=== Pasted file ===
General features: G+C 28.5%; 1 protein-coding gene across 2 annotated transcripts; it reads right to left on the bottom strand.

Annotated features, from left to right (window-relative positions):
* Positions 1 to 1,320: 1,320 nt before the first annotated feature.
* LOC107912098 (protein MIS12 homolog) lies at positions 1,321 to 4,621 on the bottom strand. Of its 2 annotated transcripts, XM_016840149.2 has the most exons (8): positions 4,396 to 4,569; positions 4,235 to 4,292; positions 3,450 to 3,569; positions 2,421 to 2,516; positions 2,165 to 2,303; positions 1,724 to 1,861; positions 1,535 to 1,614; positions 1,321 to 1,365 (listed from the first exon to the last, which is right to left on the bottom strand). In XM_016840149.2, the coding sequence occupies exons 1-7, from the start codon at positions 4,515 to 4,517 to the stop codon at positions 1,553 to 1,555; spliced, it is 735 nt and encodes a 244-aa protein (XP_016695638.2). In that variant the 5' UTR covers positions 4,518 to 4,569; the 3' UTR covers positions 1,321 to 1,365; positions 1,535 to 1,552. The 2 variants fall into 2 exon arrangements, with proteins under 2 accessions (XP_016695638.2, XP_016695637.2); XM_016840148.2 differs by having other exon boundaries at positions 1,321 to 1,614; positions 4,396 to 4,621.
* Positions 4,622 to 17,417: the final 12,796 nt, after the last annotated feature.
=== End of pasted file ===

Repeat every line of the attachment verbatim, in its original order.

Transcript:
General features: G+C 28.5%; 1 protein-coding gene across 2 annotated transcripts; it reads right to left on the bottom strand.

Annotated features, from left to right (window-relative positions):
* Positions 1 to 1,320: 1,320 nt before the first annotated feature.
* LOC107912098 (protein MIS12 homolog) lies at positions 1,321 to 4,621 on the bottom strand. Of its 2 annotated transcripts, XM_016840149.2 has the most exons (8): positions 4,396 to 4,569; positions 4,235 to 4,292; positions 3,450 to 3,569; positions 2,421 to 2,516; positions 2,165 to 2,303; positions 1,724 to 1,861; positions 1,535 to 1,614; positions 1,321 to 1,365 (listed from the first exon to the last, which is right to left on the bottom strand). In XM_016840149.2, the coding sequence occupies exons 1-7, from the start codon at positions 4,515 to 4,517 to the stop codon at positions 1,553 to 1,555; spliced, it is 735 nt and encodes a 244-aa protein (XP_016695638.2). In that variant the 5' UTR covers positions 4,518 to 4,569; the 3' UTR covers positions 1,321 to 1,365; positions 1,535 to 1,552. The 2 variants fall into 2 exon arrangements, with proteins under 2 accessions (XP_016695638.2, XP_016695637.2); XM_016840148.2 differs by having other exon boundaries at positions 1,321 to 1,614; positions 4,396 to 4,621.
* Positions 4,622 to 17,417: the final 12,796 nt, after the last annotated feature.